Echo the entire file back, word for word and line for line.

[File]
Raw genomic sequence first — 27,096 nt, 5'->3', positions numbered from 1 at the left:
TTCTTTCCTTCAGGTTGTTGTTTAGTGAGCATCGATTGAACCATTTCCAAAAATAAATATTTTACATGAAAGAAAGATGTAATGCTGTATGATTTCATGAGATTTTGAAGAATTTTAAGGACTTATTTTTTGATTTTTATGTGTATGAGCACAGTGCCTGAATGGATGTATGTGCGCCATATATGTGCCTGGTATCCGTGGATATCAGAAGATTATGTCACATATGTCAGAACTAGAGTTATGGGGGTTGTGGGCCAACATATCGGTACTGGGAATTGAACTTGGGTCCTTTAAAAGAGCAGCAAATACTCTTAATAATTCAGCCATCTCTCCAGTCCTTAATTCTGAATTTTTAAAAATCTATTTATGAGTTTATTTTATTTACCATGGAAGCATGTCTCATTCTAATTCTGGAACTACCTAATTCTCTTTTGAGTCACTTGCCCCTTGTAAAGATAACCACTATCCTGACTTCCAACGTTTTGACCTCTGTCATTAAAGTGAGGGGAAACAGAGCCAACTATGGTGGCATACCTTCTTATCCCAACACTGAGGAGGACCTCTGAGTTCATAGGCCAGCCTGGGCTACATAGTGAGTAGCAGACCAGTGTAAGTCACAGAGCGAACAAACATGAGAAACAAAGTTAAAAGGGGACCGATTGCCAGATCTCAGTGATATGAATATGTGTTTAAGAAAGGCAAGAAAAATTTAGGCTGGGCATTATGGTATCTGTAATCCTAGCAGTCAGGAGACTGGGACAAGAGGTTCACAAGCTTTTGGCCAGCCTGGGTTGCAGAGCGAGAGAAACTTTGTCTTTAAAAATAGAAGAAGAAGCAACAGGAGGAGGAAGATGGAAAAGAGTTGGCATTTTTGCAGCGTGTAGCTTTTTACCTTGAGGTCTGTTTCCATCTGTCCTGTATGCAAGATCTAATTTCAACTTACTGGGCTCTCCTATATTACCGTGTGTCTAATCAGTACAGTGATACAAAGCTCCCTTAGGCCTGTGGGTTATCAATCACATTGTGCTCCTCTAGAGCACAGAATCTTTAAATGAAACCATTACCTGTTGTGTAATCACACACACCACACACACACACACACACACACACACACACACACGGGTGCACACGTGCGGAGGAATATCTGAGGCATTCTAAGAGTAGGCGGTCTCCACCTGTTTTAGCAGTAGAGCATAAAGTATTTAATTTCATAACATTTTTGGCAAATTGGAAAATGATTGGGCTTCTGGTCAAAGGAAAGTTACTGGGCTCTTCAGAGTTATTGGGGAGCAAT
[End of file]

Raw genomic sequence first — 27,096 nt, 5'->3', positions numbered from 1 at the left:
TTCTTTCCTTCAGGTTGTTGTTTAGTGAGCATCGATTGAACCATTTCCAAAAATAAATATTTTACATGAAAGAAAGATGTAATGCTGTATGATTTCATGAGATTTTGAAGAATTTTAAGGACTTATTTTTTGATTTTTATGTGTATGAGCACAGTGCCTGAATGGATGTATGTGCGCCATATATGTGCCTGGTATCCGTGGATATCAGAAGATTATGTCACATATGTCAGAACTAGAGTTATGGGGGTTGTGGGCCAACATATCGGTACTGGGAATTGAACTTGGGTCCTTTAAAAGAGCAGCAAATACTCTTAATAATTCAGCCATCTCTCCAGTCCTTAATTCTGAATTTTTAAAAATCTATTTATGAGTTTATTTTATTTACCATGGAAGCATGTCTCATTCTAATTCTGGAACTACCTAATTCTCTTTTGAGTCACTTGCCCCTTGTAAAGATAACCACTATCCTGACTTCCAACGTTTTGACCTCTGTCATTAAAGTGAGGGGAAACAGAGCCAACTATGGTGGCATACCTTCTTATCCCAACACTGAGGAGGACCTCTGAGTTCATAGGCCAGCCTGGGCTACATAGTGAGTAGCAGACCAGTGTAAGTCACAGAGCGAACAAACATGAGAAACAAAGTTAAAAGGGGACCGATTGCCAGATCTCAGTGATATGAATATGTGTTTAAGAAAGGCAAGAAAAATTTAGGCTGGGCATTATGGTATCTGTAATCCTAGCAGTCAGGAGACTGGGACAAGAGGTTCACAAGCTTTTGGCCAGCCTGGGTTGCAGAGCGAGAGAAACTTTGTCTTTAAAAATAGAAGAAGAAGCAACAGGAGGAGGAAGATGGAAAAGAGTTGGCATTTTTGCAGCGTGTAGCTTTTTACCTTGAGGTCTGTTTCCATCTGTCCTGTATGCAAGATCTAATTTCAACTTACTGGGCTCTCCTATATTACCGTGTGTCTAATCAGTACAGTGATACAAAGCTCCCTTAGGCCTGTGGGTTATCAATCACATTGTGCTCCTCTAGAGCACAGAATCTTTAAATGAAACCATTACCTGTTGTGTAATCACACACACCACACACACACACACACACACACACACACACACACGGGTGCACACGTGCGGAGGAATATCTGAGGCATTCTAAGAGTAGGCGGTCTCCACCTGTTTTAGCAGTAGAGCATAAAGTATTTAATTTCATAACATTTTTGGCAAATTGGAAAATGATTGGGCTTCTGGTCAAAGGAAAGTTACTGGGCTCTTCAGAGTTATTGGGGAGCAAT